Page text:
Adding another playmaker won't solve that problem on its own unless he's a top-flight defender. But the Lakers are almost barren of reliable secondary ball-handlers, and upgrading the Rondo minutes at either end of the floor would be a win.
Derrick Rose has caught their eye, according to Yahoo Sports' Chris Haynes—and not just because they're all about 2011 MVP candidates.
The 31-year-old has been a genuine asset this season. He's averaging 18.4 points and 5.8 assists in only 26.1 minutes per game, and the Detroit Pistons offense improves by a team-high 9.8 points per 100 possessions with him on the court, a swing so large that it ranks in the 95th percentile.
Rose doesn't get to the rim nearly as often as he did in his prime, but he's posting a career-high clip there when does. His three-point touch remains below average, but he's downing 47 percent of his mid-range looks, tying his personal-best mark.
Subbing out Rondo for him would put far more pressure on opposing defenses. Rose is averaging 24.5 drives per 36 minutes compared to the former's 11.8. That extra probing opens scoring opportunities for both Rose and those around him. Luka Doncic, LeBron James and Russell Westbrook are the only players who have tossed more corner three-point assists, per PBP Stats.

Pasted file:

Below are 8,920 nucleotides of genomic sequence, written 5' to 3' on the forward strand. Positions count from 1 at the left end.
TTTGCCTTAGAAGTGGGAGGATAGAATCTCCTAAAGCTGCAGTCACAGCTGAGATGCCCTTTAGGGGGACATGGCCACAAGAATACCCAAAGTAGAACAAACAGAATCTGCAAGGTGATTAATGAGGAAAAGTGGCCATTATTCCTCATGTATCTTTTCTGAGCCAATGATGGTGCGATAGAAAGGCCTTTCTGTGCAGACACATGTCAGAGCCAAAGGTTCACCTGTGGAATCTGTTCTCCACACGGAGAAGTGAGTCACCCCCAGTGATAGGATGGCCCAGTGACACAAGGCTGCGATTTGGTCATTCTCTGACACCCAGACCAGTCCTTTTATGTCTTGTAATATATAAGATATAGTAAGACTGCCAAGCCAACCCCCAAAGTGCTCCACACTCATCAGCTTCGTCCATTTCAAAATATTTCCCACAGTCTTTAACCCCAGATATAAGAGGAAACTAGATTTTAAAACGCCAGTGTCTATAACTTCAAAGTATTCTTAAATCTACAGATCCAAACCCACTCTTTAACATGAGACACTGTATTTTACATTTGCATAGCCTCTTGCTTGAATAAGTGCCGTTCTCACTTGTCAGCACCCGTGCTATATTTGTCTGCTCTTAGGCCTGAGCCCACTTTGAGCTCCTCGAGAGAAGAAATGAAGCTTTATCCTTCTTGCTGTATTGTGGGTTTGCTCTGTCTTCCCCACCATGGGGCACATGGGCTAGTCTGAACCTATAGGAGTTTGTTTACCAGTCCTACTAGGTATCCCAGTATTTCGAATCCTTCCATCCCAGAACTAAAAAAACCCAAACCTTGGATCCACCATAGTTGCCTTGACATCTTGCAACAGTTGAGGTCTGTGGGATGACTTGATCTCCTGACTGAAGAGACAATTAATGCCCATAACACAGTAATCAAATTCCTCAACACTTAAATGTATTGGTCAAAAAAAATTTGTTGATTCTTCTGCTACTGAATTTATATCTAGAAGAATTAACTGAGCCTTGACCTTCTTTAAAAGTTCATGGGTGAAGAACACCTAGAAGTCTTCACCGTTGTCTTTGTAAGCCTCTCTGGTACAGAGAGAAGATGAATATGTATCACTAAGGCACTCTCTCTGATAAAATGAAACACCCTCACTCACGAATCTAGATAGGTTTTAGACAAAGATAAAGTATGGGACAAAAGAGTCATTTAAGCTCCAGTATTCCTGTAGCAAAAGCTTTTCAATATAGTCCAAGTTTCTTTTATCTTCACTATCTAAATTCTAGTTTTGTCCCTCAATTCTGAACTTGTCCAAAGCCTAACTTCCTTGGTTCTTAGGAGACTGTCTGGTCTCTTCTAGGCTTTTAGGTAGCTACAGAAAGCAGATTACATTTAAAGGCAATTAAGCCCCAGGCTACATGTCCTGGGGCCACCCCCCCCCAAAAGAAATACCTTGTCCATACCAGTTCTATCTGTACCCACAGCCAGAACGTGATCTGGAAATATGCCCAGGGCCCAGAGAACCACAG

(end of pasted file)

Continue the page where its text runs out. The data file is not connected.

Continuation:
Asking price is bound to be an issue. Rose is under contract for a tidy $7.7 million next year, which gives the Pistons leverage to demand more than if he were a midseason rental. The Lakers cannot flip a first-round pick, and including Kyle Kuzma in any deal that doesn't net another combo forward would be dicey at best.
This same thinking applies to Avery Bradley and Kentavious Caldwell-Pope, the latter of whom has an implicit no-trade clause. The Lakers could offer multiple second-rounders while granting the Pistons more wiggle room under the tax with a two-player package of Quinn Cook and Troy Daniels, but the first of those draft selections wouldn't convey until 2023.
If they want Rose, they might have to decide whether he's worth surrendering Talen Horton-Tucker.
B.S. Meter: The Lakers' interest in Rose is plausible. Their path to getting him? Not so much.